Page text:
The Sunday evening in Copenhagen was a fine one – Paper Island is a must visit ‘pop-up’ (very static and permanent) street food market ,which is a short hop to Christianshavn on a recently opened bridge from the main city. Here I challenged myself with a cold pickled herring Smørrebrød. Fish isn’t always my favourite and cold, wet, practically raw fish on dark, dry bread was a bit out there. And it was delicious. I would highly recommend to anyone, even reverse Pescatarians. The evening was filled with music and dancing in the self-declared free state of Freetown Christiania on the island of Christianshavn. There are almost 1000 people living in a tolerated commune with a special status from the city. Café Nemoland was the place to be on a bright evening with local hip hop artists performing. Lisa, a semi-local, and me delighted in their various successes with their tunes. Another person met over a warm smile. Late night Olympic tennis followed.


Pickled Herring Smørrebrød



Up and early and I picked up Elif and Berkay. I’d found them on the ride-sharing platform, BlaBlaCar – I was giving them a lift to Stockholm in exchange for a bit of petrol money and some great laughs. They were fabulous passengers, travelling some of Europe on an adventurous and romantic rediscovering after Elif had left Turkey early in the year. We lunched at a service station with a ruin overlooking with magnificent lake of Vättern.


 Lunch at Lake Vättern


Arrival in Stockholm led to the discovery that I’d booked the hostel for a week later – doh! I managed to squeeze in for one night and then it was off into the city for an evening’s activity. A walk round the city revealed its densely packed and wondrous centre, Gamla Stan Island. There was even a dockside festival vibe with tunes playing opposite the royal palace.


I moved to another hostel in the city, did some laundry and headed to the Alfred Nobel museum the next day. I’ve always had an interest in the Nobel prizes and their laureates. This was a good place to spend an hour or so and the tour is recommended just to hear the personable stories of the Laureates. Lunch consisted of some Fiskeboller – fish balls – coated in lobster bisque and dressed with garden peas, pickles and spinach. It was truly incredible and took my breath away when I first sampled. Complimenting the chef later on secured me extra toppings in the burger for dinner. I must praise the food of the Generator hostel, Stockholm, highly!


The drive from Stockholm to Oslo is a reasonably long one and I was beasted the next day. I stopped in Karlstad for a lunch, walk and the Östra bron – a 12 arch stone bridge: the longest in Sweden. Having ordered lunch at a restaurant I realised I’d forgotten my wallet and a hasty exit meant a lunchtime burger from Sweden’s version of Burger King, Max. The evening was spent reading in a park in Oslo. Drinking in parks is highly encouraged by locals due to high prices in bars. Honestly, it’s cheaper to eat 3 courses than have 3 beers in Oslo.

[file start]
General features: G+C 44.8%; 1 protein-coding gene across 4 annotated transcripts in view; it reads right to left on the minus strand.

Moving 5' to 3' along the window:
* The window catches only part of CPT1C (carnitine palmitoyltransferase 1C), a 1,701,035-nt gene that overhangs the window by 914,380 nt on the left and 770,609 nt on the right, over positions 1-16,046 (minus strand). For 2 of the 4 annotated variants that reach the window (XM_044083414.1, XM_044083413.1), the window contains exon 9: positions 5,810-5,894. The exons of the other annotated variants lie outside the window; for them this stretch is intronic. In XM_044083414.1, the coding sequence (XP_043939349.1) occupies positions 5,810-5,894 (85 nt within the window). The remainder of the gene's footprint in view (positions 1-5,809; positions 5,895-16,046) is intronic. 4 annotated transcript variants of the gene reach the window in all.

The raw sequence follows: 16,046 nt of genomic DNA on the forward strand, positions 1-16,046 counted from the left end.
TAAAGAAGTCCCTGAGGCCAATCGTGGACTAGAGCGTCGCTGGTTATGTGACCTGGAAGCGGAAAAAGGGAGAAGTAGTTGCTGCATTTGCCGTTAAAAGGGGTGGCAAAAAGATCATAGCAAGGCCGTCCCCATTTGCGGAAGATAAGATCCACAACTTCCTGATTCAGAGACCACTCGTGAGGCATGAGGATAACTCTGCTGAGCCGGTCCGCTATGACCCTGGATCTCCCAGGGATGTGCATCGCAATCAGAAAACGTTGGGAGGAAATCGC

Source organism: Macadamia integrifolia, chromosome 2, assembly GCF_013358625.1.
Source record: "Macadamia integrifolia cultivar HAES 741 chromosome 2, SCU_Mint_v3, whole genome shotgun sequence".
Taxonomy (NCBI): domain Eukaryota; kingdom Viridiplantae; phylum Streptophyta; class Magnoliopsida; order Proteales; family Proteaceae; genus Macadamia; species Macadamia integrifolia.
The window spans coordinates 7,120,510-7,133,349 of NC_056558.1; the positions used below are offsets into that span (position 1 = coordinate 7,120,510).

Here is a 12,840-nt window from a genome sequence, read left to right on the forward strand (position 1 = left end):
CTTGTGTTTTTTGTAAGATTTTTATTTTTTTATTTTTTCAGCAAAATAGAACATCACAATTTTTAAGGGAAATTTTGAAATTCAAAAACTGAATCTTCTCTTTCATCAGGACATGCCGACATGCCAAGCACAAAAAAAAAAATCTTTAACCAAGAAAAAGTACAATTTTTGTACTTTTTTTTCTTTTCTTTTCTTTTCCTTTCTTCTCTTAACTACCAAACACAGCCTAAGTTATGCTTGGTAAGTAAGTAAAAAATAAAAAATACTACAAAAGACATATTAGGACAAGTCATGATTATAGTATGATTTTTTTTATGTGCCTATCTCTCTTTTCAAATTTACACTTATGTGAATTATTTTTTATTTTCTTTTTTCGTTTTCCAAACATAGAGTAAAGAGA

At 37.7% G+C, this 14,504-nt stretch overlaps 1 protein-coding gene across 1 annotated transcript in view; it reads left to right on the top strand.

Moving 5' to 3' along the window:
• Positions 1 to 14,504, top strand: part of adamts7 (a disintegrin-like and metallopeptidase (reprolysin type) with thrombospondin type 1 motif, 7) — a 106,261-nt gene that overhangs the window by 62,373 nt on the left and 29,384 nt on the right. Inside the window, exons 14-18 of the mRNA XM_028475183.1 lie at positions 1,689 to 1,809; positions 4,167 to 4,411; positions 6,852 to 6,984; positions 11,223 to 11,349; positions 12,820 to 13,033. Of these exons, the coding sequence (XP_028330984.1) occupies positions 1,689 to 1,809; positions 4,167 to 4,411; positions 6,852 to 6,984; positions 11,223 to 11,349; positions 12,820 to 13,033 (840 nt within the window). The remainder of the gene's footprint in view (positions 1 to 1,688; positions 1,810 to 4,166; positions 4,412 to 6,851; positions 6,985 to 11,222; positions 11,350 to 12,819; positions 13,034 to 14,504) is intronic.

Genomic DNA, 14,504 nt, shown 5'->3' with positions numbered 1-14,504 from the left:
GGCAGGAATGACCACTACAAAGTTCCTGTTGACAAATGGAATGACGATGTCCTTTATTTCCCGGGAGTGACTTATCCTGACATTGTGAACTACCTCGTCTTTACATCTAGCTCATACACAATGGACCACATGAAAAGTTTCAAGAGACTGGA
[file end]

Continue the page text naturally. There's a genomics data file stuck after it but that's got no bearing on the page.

Out and about early, yesterday in Oslo was probably my busiest. On the bill were the Nobel Peace Centre, Frogner Park, the Olso Opera house, Akerfus castle and a trip to the Fjord islands. Frogner Park is definitely worth a visit as it is filled with sculptures from Gustav Vigeland. In exchange for a home he promised all his future works to the city, which resulted in 212 bronze sculptures adorning the park where he was moved near to. Curiously, he also designed the Nobel Peace Prize.


 Statues on the bridge in the park


The ferry journey was a great choice. I took the B1 route of Hovedøya > Bleikøya > Gressholmen > Lindøya øst > Lindøya vest > Nakholmen > Hovedøya.  Hovedøya was a wonderful place to spend a sunny afternoon. There are ruins of a monastery and you can swim from the couple of stony, fjord beaches. Norway’s weather had been great as at home and I may have even slightly bronzed my cod-like skin. I’ve read a great deal in Oslo and it’s been a pleasure. If anyone’s interested I’m currently reading the Mountain Shadow by Gregory David Roberts, which is the follow up to Shantaram: a book that many a friend of mine has enjoyed.


This blog entry finishes with the splendid surprise of discovering the Oslo Philharmonic Orchestra playing a free concert in the centre of the city. The music was spectacular and if they hadn’t I would have been there all evening.


So, it’s been a week of beautiful skies, warm smiles, Nobel prizes and Scandinavian cities.


The warming smell of a fresh coffee greets me now. So I bid you farewell as I journey into the North and the Artic Circle. See you when I come back down.


Oslo Philharmonic open air concert



Going forwards, I’m going to put dates and locations where I end up each day at the end of each post - I'll never remember else.


Wednesday 10th August – Hou, Denmark

Thursday 11th August – Ballen, Samsø

Friday 12th August – Frederiksborg Slot, Hillerød

Saturday 13th August – Generator Hostel, Copenhagen, Denmark

Sunday 14th August – Generator Hostel, Copenhagen, Denmark

Monday 15th August – Craaford Place, Stockholm, Sweden

Tuesday 16th August – Generator Hostel, Stockholm, Sweden

Wednesday 17th August – Anker Apartments, Oslo, Norway

Thursday 18th August – Anker Apartments, Oslo, Norway